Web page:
Pharmacy benefit managers say CMS should put the debate over preferred-pharmacy networks to rest in the draft 2016 Medicare Advantage and Part D Call Letter, which is scheduled to be published Friday (Feb. 20), but community pharmacists would like the agency to propose that all pharmacies may participate in preferred pharmacy networks, as long as they accept network discounts, or proposes stricter network adequacy standards, which could have the effect of opening networks to more pharmacies. Either way, the agency in December said it might propose some kind of preferred pharmacy network policy in the call letter this year.
After expressing interest in opening up preferred pharmacy networks to any pharmacy willing to provide discounts in a controversial Part D rule January 2014, CMS pulled the provision and it was not included in two different rules finalizing proposals from the wide-ranging proposed rule. However, the agency said in its 2015 Medicare Advantage and Part D Call Letter it is worried about beneficiary access to preferred pharmacy networks and is evaluating network adequacy standards for pharmacies offering preferred cost sharing.
Then, in December, CMS said it would eventually propose policy options, possibly in the draft MA and Part D Call Letter that it is releasing Friday.
According to results from a CMS analysis in December on access, plans in suburban and rural areas generally provide convenient access to lower cost sharing, but some networks weren’t providing that access in urban areas. CMS said the results reinforced the agency’s concerns about access to preferred pharmacies, but some stakeholders say the full results of the study are not yet widely available. One pharmacy lobbyist said CMS could release the full results of the study as part of the 2016 Call Letter.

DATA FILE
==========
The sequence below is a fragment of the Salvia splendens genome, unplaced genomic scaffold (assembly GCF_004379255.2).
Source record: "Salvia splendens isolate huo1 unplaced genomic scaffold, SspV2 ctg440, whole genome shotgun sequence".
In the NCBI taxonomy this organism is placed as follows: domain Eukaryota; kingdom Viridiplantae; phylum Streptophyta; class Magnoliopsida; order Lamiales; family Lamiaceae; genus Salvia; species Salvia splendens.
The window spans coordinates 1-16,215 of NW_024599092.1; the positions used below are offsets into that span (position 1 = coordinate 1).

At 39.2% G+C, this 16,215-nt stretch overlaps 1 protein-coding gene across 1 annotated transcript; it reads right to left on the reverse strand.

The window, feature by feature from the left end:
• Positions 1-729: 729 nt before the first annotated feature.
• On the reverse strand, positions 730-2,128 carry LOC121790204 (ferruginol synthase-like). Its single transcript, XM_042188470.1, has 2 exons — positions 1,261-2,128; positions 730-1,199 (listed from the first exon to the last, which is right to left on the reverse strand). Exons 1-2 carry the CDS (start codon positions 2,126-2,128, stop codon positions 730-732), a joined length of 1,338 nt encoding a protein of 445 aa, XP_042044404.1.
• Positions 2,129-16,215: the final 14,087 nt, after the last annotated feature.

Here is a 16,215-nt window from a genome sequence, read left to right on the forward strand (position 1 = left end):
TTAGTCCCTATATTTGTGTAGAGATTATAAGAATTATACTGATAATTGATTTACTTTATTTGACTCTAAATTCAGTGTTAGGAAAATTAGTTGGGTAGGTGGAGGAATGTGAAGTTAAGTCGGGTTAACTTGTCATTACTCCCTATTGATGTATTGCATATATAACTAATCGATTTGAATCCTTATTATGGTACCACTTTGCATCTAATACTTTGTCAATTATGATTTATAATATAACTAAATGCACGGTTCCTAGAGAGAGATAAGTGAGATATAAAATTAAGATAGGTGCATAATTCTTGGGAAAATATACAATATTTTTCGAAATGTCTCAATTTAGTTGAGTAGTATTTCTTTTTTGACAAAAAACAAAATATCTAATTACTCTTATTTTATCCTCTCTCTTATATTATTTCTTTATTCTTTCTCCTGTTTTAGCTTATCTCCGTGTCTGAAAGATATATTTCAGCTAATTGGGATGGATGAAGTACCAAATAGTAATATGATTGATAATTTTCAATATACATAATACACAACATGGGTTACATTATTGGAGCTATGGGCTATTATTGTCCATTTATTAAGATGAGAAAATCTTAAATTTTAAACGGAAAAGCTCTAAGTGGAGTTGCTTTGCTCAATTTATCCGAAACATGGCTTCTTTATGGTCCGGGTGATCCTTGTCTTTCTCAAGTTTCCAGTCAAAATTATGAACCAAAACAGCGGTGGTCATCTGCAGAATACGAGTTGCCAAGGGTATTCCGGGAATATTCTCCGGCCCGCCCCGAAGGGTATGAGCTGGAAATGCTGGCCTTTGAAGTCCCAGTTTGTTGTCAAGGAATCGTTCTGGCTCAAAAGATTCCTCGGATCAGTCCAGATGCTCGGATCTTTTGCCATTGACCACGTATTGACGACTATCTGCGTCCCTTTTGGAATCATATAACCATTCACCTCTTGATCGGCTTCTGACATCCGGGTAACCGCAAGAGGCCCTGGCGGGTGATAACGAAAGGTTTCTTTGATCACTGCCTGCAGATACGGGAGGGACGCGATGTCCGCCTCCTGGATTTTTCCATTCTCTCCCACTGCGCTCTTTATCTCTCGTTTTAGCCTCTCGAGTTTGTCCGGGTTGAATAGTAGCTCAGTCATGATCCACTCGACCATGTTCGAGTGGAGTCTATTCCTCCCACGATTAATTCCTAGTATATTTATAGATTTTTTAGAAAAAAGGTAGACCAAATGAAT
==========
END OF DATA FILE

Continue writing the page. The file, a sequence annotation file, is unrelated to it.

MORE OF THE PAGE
“With this week’s Part D Call Letter, CMS can finally close the book on a year in which millions of seniors feared their plans would be eliminated,” the Pharmaceutical Care Management Association, which represents PBMs, says in a statement. “The year-long saga over controversial Medicare Part D regulations is expected to end this week” with the draft Call Letter, PCMA says.
Others following the issue, however, say the situation isn’t necessarily that clear cut. The pharmacy lobbyist said it’s unlikely CMS will again attempt to open up preferred pharmacy networks with a rule after the congressional and stakeholder backlash it faced after last year’s Part D rule, but it could use guidance, and this year’s Call Letter will not necessarily be the agency’s last word on the subject.
A spokesperson for the National Community Pharmacists Association said if CMS doesn’t act on either preferred network adequacy standards or opening up the preferred networks to pharmacies willing to offer discounts, “we believe it heightens the need for either CMS to act through other vehicles (plan guidance; future regulation; future call letter)” or for lawmakers to move on bipartisan legislation such as Rep. Morgan Griffith’s (R-VA) and Peter Welch’s (D-VT) bill to open preferred pharmacy networks to any pharmacy in medically underserved areas willing to provide discounts. – Michelle M. Stein (firstname.lastname@example.org)